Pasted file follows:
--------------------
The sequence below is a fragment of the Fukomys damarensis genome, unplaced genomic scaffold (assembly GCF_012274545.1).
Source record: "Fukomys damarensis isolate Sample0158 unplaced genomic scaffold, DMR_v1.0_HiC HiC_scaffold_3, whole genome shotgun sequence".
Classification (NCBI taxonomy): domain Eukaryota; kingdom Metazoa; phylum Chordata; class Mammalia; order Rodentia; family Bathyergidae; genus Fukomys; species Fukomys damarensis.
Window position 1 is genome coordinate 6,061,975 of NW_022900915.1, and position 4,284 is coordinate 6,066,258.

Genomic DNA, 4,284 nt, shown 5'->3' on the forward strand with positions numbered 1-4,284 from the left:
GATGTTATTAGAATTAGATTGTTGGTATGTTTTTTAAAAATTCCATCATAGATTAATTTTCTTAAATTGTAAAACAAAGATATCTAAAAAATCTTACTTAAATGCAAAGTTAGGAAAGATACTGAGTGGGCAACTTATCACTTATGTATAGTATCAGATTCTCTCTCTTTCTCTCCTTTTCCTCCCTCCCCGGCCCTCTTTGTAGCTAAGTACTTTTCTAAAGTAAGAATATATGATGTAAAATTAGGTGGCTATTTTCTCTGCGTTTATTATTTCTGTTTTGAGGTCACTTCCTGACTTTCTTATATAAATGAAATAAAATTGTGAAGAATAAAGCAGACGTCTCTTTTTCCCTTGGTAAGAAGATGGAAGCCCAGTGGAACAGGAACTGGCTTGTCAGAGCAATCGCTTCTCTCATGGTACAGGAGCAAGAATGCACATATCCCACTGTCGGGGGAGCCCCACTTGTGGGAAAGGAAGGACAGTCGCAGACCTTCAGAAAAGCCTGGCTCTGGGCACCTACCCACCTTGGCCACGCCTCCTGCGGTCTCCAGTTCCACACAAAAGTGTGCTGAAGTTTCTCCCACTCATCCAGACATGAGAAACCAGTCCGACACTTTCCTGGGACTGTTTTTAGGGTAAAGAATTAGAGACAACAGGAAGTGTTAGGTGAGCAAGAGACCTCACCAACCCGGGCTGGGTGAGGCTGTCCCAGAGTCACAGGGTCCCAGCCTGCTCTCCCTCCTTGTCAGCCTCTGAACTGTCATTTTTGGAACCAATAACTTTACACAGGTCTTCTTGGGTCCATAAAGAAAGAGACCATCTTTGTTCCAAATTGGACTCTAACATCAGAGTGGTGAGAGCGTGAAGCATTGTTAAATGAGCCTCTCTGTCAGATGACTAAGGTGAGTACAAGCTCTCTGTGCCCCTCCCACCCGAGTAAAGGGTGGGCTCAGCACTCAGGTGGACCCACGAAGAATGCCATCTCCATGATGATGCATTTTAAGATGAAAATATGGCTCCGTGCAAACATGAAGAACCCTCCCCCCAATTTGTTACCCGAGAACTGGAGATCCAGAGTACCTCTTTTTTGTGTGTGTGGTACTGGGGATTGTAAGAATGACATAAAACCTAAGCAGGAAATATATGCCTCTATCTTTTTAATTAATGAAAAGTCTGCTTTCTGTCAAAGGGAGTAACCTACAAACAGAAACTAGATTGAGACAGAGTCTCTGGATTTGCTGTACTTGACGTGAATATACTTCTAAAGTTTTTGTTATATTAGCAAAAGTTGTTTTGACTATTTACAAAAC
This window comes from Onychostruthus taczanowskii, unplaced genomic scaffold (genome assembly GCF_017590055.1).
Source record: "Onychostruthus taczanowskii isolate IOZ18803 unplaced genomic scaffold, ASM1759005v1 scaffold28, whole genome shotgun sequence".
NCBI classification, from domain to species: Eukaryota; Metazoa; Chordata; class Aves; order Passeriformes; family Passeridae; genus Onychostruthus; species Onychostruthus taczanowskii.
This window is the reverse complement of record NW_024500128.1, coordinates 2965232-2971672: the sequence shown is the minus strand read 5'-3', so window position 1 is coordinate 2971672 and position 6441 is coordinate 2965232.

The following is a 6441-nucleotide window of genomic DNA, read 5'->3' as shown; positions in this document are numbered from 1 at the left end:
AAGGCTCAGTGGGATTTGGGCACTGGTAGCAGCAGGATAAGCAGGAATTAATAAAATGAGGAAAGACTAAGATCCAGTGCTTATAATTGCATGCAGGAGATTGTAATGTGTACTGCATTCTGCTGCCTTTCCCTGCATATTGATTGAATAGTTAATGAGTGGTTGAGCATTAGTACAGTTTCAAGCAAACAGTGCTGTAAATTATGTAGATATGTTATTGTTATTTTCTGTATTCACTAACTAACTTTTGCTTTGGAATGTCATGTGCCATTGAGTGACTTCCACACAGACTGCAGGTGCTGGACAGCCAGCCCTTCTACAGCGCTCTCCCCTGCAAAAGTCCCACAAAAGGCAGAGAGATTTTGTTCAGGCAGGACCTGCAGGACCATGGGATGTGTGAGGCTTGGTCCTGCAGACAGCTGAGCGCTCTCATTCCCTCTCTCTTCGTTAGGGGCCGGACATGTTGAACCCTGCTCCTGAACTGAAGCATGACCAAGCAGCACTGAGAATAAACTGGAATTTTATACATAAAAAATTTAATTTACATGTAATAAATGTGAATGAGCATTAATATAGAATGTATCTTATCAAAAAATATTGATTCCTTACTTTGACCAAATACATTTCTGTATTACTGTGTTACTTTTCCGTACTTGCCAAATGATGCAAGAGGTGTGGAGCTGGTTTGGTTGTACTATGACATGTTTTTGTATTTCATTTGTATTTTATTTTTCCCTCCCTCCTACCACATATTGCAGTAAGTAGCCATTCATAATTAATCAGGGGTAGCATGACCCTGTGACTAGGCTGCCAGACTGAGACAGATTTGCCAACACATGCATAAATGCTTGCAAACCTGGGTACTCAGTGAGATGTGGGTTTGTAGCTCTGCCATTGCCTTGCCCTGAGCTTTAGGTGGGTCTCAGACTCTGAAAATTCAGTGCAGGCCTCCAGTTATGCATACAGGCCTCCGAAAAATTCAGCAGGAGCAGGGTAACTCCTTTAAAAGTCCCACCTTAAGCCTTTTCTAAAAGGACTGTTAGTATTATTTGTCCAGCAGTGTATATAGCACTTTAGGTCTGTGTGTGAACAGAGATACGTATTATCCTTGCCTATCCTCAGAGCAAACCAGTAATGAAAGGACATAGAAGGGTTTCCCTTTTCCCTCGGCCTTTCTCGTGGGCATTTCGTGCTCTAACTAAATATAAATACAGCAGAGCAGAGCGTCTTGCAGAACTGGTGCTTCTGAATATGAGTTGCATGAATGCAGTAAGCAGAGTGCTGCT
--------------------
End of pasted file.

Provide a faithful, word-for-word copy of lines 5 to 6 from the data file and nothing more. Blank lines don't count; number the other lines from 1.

Genomic DNA, 4,284 nt, shown 5'->3' on the forward strand with positions numbered 1-4,284 from the left:
GATGTTATTAGAATTAGATTGTTGGTATGTTTTTTAAAAATTCCATCATAGATTAATTTTCTTAAATTGTAAAACAAAGATATCTAAAAAATCTTACTTAAATGCAAAGTTAGGAAAGATACTGAGTGGGCAACTTATCACTTATGTATAGTATCAGATTCTCTCTCTTTCTCTCCTTTTCCTCCCTCCCCGGCCCTCTTTGTAGCTAAGTACTTTTCTAAAGTAAGAATATATGATGTAAAATTAGGTGGCTATTTTCTCTGCGTTTATTATTTCTGTTTTGAGGTCACTTCCTGACTTTCTTATATAAATGAAATAAAATTGTGAAGAATAAAGCAGACGTCTCTTTTTCCCTTGGTAAGAAGATGGAAGCCCAGTGGAACAGGAACTGGCTTGTCAGAGCAATCGCTTCTCTCATGGTACAGGAGCAAGAATGCACATATCCCACTGTCGGGGGAGCCCCACTTGTGGGAAAGGAAGGACAGTCGCAGACCTTCAGAAAAGCCTGGCTCTGGGCACCTACCCACCTTGGCCACGCCTCCTGCGGTCTCCAGTTCCACACAAAAGTGTGCTGAAGTTTCTCCCACTCATCCAGACATGAGAAACCAGTCCGACACTTTCCTGGGACTGTTTTTAGGGTAAAGAATTAGAGACAACAGGAAGTGTTAGGTGAGCAAGAGACCTCACCAACCCGGGCTGGGTGAGGCTGTCCCAGAGTCACAGGGTCCCAGCCTGCTCTCCCTCCTTGTCAGCCTCTGAACTGTCATTTTTGGAACCAATAACTTTACACAGGTCTTCTTGGGTCCATAAAGAAAGAGACCATCTTTGTTCCAAATTGGACTCTAACATCAGAGTGGTGAGAGCGTGAAGCATTGTTAAATGAGCCTCTCTGTCAGATGACTAAGGTGAGTACAAGCTCTCTGTGCCCCTCCCACCCGAGTAAAGGGTGGGCTCAGCACTCAGGTGGACCCACGAAGAATGCCATCTCCATGATGATGCATTTTAAGATGAAAATATGGCTCCGTGCAAACATGAAGAACCCTCCCCCCAATTTGTTACCCGAGAACTGGAGATCCAGAGTACCTCTTTTTTGTGTGTGTGGTACTGGGGATTGTAAGAATGACATAAAACCTAAGCAGGAAATATATGCCTCTATCTTTTTAATTAATGAAAAGTCTGCTTTCTGTCAAAGGGAGTAACCTACAAACAGAAACTAGATTGAGACAGAGTCTCTGGATTTGCTGTACTTGACGTGAATATACTTCTAAAGTTTTTGTTATATTAGCAAAAGTTGTTTTGACTATTTACAAAAC